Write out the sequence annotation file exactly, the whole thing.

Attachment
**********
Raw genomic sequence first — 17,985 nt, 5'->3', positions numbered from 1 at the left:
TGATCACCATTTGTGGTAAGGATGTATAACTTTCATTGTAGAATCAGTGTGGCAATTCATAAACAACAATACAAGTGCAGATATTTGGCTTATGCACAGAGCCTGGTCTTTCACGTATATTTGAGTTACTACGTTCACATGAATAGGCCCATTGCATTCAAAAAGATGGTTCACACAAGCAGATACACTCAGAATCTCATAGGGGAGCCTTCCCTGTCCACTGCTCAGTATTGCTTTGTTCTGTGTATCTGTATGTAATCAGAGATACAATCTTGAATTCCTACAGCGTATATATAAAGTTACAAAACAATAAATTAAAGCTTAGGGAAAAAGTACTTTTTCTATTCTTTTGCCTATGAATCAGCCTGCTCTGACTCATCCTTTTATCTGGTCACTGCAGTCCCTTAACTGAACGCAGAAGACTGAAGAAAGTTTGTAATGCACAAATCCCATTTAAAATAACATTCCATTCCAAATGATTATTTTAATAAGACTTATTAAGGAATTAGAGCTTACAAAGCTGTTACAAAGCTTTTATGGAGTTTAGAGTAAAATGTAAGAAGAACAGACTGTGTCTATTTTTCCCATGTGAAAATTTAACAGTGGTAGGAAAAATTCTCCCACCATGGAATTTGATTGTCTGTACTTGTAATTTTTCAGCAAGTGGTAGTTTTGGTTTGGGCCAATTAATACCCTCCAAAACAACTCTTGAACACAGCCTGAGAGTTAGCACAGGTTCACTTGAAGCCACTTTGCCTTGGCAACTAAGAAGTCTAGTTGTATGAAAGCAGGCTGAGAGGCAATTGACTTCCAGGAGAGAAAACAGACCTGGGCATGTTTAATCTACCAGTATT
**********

Raw genomic sequence first — 17,985 nt, 5'->3', positions numbered from 1 at the left:
TGATCACCATTTGTGGTAAGGATGTATAACTTTCATTGTAGAATCAGTGTGGCAATTCATAAACAACAATACAAGTGCAGATATTTGGCTTATGCACAGAGCCTGGTCTTTCACGTATATTTGAGTTACTACGTTCACATGAATAGGCCCATTGCATTCAAAAAGATGGTTCACACAAGCAGATACACTCAGAATCTCATAGGGGAGCCTTCCCTGTCCACTGCTCAGTATTGCTTTGTTCTGTGTATCTGTATGTAATCAGAGATACAATCTTGAATTCCTACAGCGTATATATAAAGTTACAAAACAATAAATTAAAGCTTAGGGAAAAAGTACTTTTTCTATTCTTTTGCCTATGAATCAGCCTGCTCTGACTCATCCTTTTATCTGGTCACTGCAGTCCCTTAACTGAACGCAGAAGACTGAAGAAAGTTTGTAATGCACAAATCCCATTTAAAATAACATTCCATTCCAAATGATTATTTTAATAAGACTTATTAAGGAATTAGAGCTTACAAAGCTGTTACAAAGCTTTTATGGAGTTTAGAGTAAAATGTAAGAAGAACAGACTGTGTCTATTTTTCCCATGTGAAAATTTAACAGTGGTAGGAAAAATTCTCCCACCATGGAATTTGATTGTCTGTACTTGTAATTTTTCAGCAAGTGGTAGTTTTGGTTTGGGCCAATTAATACCCTCCAAAACAACTCTTGAACACAGCCTGAGAGTTAGCACAGGTTCACTTGAAGCCACTTTGCCTTGGCAACTAAGAAGTCTAGTTGTATGAAAGCAGGCTGAGAGGCAATTGACTTCCAGGAGAGAAAACAGACCTGGGCATGTTTAATCTACCAGTATT